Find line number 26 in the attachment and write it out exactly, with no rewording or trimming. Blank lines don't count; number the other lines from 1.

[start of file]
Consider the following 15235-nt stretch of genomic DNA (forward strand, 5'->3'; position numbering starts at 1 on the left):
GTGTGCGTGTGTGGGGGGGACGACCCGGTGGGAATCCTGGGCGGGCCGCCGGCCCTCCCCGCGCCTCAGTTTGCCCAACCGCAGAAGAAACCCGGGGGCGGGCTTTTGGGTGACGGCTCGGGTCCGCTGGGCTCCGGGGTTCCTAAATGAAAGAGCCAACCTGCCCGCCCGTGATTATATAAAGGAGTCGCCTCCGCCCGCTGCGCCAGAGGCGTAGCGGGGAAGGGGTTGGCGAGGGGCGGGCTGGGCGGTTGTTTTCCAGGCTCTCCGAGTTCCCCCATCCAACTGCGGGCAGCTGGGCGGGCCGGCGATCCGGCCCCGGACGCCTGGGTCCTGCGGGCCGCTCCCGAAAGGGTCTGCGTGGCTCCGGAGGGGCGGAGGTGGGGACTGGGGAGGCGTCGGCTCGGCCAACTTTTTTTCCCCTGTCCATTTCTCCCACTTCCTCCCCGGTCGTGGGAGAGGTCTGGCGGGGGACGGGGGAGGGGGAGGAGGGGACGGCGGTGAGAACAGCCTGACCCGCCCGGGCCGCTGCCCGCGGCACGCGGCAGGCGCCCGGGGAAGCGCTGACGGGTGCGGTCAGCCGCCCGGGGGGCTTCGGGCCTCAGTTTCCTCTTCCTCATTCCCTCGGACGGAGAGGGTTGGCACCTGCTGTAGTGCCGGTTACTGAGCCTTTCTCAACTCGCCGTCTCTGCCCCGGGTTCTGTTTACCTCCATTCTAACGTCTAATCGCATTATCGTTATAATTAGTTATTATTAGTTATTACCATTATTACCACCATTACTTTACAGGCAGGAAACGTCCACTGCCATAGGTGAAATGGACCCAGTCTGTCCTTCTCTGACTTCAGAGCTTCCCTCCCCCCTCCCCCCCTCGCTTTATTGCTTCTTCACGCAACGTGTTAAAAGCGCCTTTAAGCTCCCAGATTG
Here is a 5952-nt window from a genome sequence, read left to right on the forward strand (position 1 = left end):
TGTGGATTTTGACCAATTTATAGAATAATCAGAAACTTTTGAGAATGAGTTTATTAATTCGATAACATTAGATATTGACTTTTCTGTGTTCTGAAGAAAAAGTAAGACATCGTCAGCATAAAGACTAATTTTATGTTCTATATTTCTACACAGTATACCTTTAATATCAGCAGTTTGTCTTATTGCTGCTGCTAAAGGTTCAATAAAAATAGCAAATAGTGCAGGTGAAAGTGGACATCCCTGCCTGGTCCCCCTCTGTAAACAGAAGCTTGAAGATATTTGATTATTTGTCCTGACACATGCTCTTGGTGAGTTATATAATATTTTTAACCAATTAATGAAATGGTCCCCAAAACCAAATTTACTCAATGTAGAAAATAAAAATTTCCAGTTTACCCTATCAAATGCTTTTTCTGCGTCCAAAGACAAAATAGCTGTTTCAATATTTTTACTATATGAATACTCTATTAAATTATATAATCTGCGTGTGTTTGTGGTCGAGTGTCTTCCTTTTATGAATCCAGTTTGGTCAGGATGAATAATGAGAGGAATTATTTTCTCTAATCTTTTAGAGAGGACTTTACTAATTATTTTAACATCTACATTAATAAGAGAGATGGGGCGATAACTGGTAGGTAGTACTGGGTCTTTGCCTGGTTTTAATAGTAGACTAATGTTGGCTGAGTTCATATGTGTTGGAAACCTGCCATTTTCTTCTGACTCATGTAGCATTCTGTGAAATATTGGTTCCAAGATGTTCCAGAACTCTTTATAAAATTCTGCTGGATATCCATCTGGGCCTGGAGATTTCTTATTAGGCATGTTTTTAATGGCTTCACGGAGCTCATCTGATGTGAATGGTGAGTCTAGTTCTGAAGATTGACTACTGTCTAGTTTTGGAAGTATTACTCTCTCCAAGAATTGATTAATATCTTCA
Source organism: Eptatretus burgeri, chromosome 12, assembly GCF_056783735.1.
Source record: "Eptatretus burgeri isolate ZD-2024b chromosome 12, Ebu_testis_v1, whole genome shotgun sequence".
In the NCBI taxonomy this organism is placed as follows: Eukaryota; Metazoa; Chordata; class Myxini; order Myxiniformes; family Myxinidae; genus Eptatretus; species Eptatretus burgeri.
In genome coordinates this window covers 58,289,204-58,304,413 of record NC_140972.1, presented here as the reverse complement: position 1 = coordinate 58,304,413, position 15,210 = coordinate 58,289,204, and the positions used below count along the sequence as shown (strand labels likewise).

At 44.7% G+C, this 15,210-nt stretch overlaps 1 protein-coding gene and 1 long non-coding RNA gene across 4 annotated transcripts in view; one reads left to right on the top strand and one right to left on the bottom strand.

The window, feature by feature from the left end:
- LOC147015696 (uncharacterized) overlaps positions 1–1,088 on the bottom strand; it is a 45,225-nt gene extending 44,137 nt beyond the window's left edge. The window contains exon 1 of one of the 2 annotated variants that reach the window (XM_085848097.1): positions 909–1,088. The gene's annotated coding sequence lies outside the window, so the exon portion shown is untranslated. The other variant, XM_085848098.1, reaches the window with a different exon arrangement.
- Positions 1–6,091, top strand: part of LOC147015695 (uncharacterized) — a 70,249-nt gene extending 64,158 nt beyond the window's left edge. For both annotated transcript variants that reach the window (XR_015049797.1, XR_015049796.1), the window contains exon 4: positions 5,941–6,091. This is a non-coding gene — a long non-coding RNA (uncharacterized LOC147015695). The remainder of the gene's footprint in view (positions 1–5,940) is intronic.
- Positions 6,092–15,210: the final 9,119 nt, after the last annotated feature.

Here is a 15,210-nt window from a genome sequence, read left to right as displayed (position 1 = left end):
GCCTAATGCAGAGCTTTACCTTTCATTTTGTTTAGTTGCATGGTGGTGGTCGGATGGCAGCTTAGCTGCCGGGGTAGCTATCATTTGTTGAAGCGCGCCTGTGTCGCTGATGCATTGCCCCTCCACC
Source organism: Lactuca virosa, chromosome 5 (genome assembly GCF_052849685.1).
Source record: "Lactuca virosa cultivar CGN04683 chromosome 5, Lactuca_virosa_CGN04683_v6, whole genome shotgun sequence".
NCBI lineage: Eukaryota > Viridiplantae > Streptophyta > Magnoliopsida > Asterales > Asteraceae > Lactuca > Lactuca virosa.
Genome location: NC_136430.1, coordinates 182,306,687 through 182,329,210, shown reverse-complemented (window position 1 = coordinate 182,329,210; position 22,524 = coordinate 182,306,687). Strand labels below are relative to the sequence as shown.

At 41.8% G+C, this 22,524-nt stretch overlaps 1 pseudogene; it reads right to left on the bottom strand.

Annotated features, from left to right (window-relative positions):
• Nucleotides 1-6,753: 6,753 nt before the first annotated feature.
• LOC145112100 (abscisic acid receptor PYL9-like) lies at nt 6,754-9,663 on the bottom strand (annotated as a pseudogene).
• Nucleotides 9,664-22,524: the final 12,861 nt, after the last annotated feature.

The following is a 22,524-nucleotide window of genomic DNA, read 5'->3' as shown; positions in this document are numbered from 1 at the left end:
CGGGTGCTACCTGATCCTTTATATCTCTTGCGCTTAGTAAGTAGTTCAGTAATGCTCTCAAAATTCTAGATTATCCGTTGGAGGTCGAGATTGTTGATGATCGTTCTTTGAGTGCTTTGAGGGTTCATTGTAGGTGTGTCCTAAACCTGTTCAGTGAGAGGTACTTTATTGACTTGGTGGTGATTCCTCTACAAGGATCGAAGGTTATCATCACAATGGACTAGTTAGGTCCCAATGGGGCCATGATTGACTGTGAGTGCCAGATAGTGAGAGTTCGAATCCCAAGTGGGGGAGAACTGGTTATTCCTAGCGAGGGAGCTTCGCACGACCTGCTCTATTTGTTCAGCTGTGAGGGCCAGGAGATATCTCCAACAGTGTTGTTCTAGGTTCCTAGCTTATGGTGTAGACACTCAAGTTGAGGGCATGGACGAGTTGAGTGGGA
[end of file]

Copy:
CGGGTGCTACCTGATCCTTTATATCTCTTGCGCTTAGTAAGTAGTTCAGTAATGCTCTCAAAATTCTAGATTATCCGTTGGAGGTCGAGATTGTTGATGATCGTTCTTTGAGTGCTTTGAGGGTTCATTGTAGGTGTGTCCTAAACCTGTTCAGTGAGAGGTACTTTATTGACTTGGTGGTGATTCCTCTACAAGGATCGAAGGTTATCATCACAATGGACTAGTTAGGTCCCAATGGGGCCATGATTGACTGTGAGTGCCAGATAGTGAGAGTTCGAATCCCAAGTGGGGGAGAACTGGTTATTCCTAGCGAGGGAGCTTCGCACGACCTGCTCTATTTGTTCAGCTGTGAGGGCCAGGAGATATCTCCAACAGTGTTGTTCTAGGTTCCTAGCTTATGGTGTAGACACTCAAGTTGAGGGCATGGACGAGTTGAGTGGGA